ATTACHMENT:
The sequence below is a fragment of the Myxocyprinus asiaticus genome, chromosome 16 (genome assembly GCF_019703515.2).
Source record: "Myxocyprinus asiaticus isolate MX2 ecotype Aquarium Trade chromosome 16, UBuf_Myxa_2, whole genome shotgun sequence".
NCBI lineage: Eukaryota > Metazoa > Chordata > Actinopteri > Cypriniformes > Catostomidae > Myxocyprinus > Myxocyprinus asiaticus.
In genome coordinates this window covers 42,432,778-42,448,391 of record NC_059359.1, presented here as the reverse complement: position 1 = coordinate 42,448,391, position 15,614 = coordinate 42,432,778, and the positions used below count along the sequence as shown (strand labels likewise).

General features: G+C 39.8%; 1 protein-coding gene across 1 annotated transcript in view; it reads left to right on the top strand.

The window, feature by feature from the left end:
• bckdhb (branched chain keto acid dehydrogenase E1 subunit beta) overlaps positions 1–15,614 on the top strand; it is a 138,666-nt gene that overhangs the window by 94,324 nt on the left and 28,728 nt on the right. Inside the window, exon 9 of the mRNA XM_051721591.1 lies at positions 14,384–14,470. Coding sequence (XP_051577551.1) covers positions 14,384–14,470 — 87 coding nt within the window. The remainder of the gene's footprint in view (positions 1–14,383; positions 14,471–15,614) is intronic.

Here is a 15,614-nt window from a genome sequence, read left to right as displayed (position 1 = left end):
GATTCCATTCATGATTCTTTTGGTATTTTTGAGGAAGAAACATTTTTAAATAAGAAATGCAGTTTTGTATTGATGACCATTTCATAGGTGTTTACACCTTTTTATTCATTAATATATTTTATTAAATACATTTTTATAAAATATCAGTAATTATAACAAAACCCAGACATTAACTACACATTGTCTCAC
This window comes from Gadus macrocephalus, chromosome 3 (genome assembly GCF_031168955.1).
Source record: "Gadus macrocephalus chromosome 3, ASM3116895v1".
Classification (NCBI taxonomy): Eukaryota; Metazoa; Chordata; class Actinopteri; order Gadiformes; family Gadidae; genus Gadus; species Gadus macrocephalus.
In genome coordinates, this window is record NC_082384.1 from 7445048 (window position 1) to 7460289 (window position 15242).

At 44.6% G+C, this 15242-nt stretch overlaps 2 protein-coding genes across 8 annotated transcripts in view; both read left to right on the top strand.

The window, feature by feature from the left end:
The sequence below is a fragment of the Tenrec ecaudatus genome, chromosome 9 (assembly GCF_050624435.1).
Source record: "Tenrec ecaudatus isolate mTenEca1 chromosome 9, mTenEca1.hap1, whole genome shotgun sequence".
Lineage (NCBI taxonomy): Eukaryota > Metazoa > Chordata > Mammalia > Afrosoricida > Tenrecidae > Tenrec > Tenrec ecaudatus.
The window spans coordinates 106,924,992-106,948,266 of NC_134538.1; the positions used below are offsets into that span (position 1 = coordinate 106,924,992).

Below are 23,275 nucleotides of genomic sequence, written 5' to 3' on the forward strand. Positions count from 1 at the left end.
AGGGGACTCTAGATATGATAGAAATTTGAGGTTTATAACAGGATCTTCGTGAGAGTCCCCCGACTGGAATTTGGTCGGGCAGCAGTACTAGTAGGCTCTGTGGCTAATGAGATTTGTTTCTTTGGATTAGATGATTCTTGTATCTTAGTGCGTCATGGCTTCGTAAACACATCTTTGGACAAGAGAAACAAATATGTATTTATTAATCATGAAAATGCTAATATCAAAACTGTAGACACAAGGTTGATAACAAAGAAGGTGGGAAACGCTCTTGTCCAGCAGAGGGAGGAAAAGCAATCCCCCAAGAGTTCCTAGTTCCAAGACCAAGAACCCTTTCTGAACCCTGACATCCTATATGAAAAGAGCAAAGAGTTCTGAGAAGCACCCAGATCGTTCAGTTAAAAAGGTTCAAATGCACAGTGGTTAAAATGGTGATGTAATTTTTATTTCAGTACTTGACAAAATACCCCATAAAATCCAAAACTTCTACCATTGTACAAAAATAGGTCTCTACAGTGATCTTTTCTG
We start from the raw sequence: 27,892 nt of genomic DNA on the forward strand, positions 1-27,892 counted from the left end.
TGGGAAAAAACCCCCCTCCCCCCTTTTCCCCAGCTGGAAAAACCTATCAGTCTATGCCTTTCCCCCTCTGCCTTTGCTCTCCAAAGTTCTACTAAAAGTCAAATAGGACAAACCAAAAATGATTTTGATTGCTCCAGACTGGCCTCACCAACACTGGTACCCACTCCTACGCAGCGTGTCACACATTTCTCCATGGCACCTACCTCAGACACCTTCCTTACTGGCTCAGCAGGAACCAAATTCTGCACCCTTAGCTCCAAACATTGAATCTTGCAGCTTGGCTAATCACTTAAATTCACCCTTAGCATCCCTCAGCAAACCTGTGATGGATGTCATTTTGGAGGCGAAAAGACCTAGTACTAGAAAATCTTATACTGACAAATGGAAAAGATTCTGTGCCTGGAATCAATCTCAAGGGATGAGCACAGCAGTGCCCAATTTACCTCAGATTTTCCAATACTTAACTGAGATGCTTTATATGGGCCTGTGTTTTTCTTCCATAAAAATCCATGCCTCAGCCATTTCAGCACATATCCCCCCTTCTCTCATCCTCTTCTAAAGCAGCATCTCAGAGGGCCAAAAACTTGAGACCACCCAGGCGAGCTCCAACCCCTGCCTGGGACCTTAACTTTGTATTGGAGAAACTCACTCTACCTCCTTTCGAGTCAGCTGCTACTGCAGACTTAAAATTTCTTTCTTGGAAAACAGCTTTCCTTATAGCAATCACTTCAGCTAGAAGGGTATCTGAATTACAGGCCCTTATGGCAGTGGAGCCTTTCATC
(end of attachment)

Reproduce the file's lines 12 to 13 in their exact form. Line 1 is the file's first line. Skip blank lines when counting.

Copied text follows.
Classification (NCBI taxonomy): Eukaryota; Metazoa; Chordata; class Actinopteri; order Gadiformes; family Gadidae; genus Gadus; species Gadus macrocephalus.
In genome coordinates, this window is record NC_082384.1 from 7445048 (window position 1) to 7460289 (window position 15242).